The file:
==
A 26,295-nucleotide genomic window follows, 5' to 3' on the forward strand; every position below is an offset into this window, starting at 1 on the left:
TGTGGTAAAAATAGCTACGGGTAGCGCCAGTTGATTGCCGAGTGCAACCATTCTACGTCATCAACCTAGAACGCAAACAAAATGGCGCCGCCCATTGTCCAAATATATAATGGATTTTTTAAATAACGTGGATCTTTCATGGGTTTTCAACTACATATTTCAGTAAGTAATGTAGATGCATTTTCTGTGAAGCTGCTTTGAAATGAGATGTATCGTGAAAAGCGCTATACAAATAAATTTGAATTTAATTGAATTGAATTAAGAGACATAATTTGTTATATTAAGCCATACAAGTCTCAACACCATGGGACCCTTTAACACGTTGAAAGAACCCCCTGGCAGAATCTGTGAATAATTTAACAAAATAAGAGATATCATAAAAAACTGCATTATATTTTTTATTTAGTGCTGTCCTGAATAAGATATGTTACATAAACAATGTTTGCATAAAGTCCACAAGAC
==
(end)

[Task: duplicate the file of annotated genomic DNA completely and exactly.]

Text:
A 26,295-nucleotide genomic window follows, 5' to 3' on the forward strand; every position below is an offset into this window, starting at 1 on the left:
TGTGGTAAAAATAGCTACGGGTAGCGCCAGTTGATTGCCGAGTGCAACCATTCTACGTCATCAACCTAGAACGCAAACAAAATGGCGCCGCCCATTGTCCAAATATATAATGGATTTTTTAAATAACGTGGATCTTTCATGGGTTTTCAACTACATATTTCAGTAAGTAATGTAGATGCATTTTCTGTGAAGCTGCTTTGAAATGAGATGTATCGTGAAAAGCGCTATACAAATAAATTTGAATTTAATTGAATTGAATTAAGAGACATAATTTGTTATATTAAGCCATACAAGTCTCAACACCATGGGACCCTTTAACACGTTGAAAGAACCCCCTGGCAGAATCTGTGAATAATTTAACAAAATAAGAGATATCATAAAAAACTGCATTATATTTTTTATTTAGTGCTGTCCTGAATAAGATATGTTACATAAACAATGTTTGCATAAAGTCCACAAGAC